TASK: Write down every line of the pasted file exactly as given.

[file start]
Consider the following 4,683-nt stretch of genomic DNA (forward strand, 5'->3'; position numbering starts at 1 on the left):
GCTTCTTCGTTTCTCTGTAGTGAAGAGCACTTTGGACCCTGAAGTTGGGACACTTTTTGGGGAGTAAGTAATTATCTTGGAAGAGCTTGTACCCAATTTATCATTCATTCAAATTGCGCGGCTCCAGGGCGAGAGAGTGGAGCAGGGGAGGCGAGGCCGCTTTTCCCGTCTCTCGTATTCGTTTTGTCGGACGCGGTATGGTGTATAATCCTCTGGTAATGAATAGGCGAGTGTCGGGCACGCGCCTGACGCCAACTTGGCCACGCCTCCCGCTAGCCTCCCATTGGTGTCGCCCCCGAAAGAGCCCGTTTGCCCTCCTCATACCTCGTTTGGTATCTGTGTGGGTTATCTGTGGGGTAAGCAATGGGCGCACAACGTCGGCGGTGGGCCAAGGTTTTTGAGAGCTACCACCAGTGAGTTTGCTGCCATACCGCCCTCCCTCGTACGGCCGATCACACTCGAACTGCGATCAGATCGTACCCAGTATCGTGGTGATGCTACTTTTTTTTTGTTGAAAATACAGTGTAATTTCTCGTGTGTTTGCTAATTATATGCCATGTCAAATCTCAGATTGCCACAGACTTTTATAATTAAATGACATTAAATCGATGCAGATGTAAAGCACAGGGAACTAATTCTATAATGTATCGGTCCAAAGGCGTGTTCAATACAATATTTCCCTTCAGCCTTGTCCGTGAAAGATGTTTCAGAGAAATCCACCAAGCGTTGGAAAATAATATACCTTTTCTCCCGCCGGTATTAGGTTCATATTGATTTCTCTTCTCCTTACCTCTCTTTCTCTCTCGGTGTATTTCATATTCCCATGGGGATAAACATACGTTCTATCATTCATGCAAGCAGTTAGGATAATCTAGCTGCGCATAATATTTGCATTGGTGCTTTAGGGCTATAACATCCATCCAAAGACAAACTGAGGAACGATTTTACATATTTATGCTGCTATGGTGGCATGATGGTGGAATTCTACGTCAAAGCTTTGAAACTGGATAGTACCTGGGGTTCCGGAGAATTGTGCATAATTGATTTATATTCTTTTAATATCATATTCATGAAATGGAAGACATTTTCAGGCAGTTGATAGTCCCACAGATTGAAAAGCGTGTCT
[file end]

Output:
Consider the following 4,683-nt stretch of genomic DNA (forward strand, 5'->3'; position numbering starts at 1 on the left):
GCTTCTTCGTTTCTCTGTAGTGAAGAGCACTTTGGACCCTGAAGTTGGGACACTTTTTGGGGAGTAAGTAATTATCTTGGAAGAGCTTGTACCCAATTTATCATTCATTCAAATTGCGCGGCTCCAGGGCGAGAGAGTGGAGCAGGGGAGGCGAGGCCGCTTTTCCCGTCTCTCGTATTCGTTTTGTCGGACGCGGTATGGTGTATAATCCTCTGGTAATGAATAGGCGAGTGTCGGGCACGCGCCTGACGCCAACTTGGCCACGCCTCCCGCTAGCCTCCCATTGGTGTCGCCCCCGAAAGAGCCCGTTTGCCCTCCTCATACCTCGTTTGGTATCTGTGTGGGTTATCTGTGGGGTAAGCAATGGGCGCACAACGTCGGCGGTGGGCCAAGGTTTTTGAGAGCTACCACCAGTGAGTTTGCTGCCATACCGCCCTCCCTCGTACGGCCGATCACACTCGAACTGCGATCAGATCGTACCCAGTATCGTGGTGATGCTACTTTTTTTTTGTTGAAAATACAGTGTAATTTCTCGTGTGTTTGCTAATTATATGCCATGTCAAATCTCAGATTGCCACAGACTTTTATAATTAAATGACATTAAATCGATGCAGATGTAAAGCACAGGGAACTAATTCTATAATGTATCGGTCCAAAGGCGTGTTCAATACAATATTTCCCTTCAGCCTTGTCCGTGAAAGATGTTTCAGAGAAATCCACCAAGCGTTGGAAAATAATATACCTTTTCTCCCGCCGGTATTAGGTTCATATTGATTTCTCTTCTCCTTACCTCTCTTTCTCTCTCGGTGTATTTCATATTCCCATGGGGATAAACATACGTTCTATCATTCATGCAAGCAGTTAGGATAATCTAGCTGCGCATAATATTTGCATTGGTGCTTTAGGGCTATAACATCCATCCAAAGACAAACTGAGGAACGATTTTACATATTTATGCTGCTATGGTGGCATGATGGTGGAATTCTACGTCAAAGCTTTGAAACTGGATAGTACCTGGGGTTCCGGAGAATTGTGCATAATTGATTTATATTCTTTTAATATCATATTCATGAAATGGAAGACATTTTCAGGCAGTTGATAGTCCCACAGATTGAAAAGCGTGTCT